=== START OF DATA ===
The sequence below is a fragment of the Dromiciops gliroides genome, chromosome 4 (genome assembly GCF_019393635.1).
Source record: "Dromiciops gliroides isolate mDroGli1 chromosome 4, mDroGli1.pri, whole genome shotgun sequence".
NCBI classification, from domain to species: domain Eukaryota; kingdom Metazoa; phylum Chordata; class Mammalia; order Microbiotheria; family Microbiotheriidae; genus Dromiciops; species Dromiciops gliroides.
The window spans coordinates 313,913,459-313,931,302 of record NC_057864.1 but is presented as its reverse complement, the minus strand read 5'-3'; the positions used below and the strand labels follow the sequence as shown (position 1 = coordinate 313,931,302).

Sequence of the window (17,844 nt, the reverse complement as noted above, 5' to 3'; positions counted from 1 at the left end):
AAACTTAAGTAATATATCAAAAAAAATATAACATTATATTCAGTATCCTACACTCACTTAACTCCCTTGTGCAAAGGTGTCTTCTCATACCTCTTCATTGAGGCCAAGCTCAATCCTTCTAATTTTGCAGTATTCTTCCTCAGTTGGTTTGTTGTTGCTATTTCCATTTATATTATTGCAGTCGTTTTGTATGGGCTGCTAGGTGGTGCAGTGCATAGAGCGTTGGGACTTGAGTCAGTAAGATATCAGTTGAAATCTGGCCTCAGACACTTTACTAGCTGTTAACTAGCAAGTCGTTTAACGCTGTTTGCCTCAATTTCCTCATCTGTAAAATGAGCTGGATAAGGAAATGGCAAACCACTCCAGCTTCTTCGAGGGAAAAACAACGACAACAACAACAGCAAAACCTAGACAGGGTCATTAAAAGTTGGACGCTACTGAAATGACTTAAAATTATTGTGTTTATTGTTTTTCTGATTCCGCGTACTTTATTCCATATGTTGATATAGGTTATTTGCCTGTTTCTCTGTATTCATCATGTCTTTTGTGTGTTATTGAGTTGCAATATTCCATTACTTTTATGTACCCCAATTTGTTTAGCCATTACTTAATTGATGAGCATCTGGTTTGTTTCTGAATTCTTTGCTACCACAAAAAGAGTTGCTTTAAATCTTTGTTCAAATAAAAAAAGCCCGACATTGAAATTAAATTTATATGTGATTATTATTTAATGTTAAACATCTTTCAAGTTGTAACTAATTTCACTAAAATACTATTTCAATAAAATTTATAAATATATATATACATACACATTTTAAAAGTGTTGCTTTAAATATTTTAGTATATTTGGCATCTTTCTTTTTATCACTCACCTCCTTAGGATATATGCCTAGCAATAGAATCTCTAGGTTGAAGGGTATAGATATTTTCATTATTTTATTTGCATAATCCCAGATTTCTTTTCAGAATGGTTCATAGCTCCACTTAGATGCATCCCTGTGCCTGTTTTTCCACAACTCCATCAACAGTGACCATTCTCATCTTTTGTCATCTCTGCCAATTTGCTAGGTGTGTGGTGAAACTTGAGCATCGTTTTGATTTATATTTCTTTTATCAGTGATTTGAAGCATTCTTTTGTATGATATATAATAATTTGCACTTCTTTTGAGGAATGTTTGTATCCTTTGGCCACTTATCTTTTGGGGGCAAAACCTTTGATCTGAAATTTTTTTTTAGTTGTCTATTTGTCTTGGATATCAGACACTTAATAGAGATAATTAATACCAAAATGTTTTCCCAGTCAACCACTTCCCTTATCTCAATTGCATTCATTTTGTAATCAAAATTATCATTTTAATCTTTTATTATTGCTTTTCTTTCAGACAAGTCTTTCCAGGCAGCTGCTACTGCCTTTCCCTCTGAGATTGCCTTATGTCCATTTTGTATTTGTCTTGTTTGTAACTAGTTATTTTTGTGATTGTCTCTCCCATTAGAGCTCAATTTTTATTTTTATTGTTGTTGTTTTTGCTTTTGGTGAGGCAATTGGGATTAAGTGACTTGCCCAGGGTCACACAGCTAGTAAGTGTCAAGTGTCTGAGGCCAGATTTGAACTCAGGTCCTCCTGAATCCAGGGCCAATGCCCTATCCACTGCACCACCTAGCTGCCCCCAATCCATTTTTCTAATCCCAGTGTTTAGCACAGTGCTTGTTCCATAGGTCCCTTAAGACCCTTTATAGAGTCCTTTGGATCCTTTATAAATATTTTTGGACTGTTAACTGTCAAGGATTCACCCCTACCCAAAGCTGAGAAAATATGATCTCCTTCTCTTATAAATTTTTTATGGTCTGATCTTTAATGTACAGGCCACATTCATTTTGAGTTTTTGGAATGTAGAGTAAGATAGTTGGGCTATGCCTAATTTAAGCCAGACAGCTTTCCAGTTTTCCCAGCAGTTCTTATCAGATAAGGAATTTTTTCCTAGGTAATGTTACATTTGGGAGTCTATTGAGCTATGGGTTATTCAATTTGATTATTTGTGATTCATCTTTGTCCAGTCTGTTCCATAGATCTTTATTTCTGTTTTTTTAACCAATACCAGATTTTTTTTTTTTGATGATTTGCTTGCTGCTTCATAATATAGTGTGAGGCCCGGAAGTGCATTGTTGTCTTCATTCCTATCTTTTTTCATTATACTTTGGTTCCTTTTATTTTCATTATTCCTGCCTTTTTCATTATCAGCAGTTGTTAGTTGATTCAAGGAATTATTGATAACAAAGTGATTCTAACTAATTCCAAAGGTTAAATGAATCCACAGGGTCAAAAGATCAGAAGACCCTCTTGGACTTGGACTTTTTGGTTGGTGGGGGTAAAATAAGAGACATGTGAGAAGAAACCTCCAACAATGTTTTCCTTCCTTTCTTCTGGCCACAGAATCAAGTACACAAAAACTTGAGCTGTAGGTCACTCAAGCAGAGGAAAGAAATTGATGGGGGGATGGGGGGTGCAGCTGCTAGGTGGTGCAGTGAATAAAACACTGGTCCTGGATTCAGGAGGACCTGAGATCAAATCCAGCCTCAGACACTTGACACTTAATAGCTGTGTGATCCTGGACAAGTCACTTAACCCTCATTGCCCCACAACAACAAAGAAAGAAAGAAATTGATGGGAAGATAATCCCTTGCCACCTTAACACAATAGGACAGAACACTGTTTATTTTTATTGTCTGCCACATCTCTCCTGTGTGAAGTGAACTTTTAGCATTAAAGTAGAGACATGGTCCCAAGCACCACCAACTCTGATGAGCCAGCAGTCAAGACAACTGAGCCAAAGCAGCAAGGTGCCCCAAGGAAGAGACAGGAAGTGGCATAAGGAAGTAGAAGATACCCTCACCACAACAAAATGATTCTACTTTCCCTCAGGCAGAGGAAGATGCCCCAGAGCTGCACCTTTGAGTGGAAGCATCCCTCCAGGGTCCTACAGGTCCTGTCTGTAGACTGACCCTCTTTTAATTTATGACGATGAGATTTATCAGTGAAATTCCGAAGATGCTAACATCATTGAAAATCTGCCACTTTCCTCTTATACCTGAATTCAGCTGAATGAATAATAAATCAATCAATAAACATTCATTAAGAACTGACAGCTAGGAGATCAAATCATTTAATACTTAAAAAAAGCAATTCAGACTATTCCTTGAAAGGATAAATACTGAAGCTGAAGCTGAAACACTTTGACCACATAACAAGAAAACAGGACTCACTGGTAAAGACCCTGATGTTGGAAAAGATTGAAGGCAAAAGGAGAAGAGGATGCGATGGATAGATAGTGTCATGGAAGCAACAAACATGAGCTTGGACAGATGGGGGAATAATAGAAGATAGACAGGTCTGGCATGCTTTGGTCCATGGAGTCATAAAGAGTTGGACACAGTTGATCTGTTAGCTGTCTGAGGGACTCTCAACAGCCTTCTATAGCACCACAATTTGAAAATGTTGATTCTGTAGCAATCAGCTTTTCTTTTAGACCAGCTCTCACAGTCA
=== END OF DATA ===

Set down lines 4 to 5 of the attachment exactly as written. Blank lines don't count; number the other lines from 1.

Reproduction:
The window spans coordinates 313,913,459-313,931,302 of record NC_057864.1 but is presented as its reverse complement, the minus strand read 5'-3'; the positions used below and the strand labels follow the sequence as shown (position 1 = coordinate 313,931,302).

Sequence of the window (17,844 nt, the reverse complement as noted above, 5' to 3'; positions counted from 1 at the left end):